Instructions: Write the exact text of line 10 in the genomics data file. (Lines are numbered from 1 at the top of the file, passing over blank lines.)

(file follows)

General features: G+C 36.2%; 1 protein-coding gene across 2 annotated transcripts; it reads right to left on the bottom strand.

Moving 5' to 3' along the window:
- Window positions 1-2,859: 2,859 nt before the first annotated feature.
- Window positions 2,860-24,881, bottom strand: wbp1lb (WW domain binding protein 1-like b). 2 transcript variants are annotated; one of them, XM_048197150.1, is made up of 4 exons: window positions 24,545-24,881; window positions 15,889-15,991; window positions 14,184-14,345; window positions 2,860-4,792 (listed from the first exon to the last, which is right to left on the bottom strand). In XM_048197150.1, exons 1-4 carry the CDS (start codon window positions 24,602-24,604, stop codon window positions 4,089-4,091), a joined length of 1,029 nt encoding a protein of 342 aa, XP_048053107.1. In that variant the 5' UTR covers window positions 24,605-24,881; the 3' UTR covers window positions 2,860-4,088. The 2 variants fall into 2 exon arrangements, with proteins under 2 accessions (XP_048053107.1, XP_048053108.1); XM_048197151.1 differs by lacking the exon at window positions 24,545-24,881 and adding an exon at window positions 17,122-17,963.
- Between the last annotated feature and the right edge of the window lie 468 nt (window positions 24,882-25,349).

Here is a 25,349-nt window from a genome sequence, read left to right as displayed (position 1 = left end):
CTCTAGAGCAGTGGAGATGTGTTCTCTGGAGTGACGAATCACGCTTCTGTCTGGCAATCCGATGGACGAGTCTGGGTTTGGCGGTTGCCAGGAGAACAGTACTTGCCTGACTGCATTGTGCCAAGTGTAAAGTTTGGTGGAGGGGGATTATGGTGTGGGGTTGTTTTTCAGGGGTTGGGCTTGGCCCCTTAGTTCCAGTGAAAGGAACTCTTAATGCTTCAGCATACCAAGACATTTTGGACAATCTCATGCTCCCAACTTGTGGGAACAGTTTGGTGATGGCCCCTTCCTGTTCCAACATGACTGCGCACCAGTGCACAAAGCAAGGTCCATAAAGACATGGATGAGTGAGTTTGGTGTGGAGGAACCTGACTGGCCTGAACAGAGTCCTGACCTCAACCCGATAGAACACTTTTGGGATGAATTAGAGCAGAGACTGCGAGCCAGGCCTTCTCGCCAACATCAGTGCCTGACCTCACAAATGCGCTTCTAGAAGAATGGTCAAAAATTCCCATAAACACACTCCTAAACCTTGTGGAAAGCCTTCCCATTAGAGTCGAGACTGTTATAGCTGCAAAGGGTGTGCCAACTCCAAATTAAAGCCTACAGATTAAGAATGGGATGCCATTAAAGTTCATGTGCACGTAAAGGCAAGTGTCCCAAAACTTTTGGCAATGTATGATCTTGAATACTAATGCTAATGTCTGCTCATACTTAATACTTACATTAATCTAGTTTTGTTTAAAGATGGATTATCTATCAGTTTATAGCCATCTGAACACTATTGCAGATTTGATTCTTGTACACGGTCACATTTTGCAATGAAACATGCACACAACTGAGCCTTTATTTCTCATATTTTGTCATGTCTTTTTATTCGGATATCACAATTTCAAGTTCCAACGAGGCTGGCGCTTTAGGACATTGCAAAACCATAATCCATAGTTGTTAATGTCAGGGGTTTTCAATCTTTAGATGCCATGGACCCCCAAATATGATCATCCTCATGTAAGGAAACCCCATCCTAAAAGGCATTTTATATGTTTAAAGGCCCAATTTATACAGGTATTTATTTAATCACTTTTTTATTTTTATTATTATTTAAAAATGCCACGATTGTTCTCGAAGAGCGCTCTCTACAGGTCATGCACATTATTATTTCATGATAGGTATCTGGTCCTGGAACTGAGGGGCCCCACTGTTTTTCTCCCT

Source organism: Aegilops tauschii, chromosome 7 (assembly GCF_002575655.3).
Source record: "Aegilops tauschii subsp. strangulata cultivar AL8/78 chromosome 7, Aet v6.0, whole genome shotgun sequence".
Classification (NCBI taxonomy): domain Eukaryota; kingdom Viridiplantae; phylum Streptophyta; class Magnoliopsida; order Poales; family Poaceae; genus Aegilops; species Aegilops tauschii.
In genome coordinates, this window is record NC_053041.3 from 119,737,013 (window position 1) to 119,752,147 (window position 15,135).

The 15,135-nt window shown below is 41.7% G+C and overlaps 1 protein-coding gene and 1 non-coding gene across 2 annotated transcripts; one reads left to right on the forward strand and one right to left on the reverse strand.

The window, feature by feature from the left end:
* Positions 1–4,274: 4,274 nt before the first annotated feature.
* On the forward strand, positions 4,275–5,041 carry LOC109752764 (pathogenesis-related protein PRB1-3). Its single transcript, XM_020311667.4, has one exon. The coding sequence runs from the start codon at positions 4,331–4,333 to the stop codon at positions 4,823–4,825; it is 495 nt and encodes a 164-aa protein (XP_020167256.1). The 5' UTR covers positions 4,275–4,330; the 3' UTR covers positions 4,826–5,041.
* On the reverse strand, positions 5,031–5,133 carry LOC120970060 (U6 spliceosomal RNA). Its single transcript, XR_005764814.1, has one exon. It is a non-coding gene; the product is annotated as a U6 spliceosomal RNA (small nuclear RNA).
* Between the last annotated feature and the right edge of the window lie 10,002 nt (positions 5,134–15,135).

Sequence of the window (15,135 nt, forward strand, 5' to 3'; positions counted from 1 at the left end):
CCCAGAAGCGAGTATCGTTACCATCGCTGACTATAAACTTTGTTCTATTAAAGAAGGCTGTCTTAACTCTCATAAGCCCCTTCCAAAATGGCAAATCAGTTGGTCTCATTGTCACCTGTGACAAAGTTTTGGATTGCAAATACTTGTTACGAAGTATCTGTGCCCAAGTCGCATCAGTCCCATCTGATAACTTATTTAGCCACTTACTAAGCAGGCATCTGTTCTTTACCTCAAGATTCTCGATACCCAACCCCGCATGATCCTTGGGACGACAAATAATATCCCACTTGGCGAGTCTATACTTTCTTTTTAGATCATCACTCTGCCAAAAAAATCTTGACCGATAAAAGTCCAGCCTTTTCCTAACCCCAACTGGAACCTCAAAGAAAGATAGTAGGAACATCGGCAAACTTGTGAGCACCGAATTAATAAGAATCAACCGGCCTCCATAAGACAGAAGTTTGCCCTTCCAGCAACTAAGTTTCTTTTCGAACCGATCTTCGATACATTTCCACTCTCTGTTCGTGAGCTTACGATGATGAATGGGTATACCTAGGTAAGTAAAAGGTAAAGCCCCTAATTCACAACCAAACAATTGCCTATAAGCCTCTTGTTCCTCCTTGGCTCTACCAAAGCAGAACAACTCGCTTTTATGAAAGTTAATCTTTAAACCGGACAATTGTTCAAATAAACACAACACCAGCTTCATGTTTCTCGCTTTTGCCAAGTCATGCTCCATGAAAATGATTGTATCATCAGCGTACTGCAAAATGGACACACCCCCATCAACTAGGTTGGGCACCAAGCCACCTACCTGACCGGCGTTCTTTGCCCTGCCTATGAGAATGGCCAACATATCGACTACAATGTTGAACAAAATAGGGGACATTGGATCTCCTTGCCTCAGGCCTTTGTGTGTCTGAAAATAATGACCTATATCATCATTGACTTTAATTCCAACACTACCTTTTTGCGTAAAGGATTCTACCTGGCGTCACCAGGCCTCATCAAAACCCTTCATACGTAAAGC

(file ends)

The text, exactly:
Classification (NCBI taxonomy): domain Eukaryota; kingdom Viridiplantae; phylum Streptophyta; class Magnoliopsida; order Poales; family Poaceae; genus Aegilops; species Aegilops tauschii.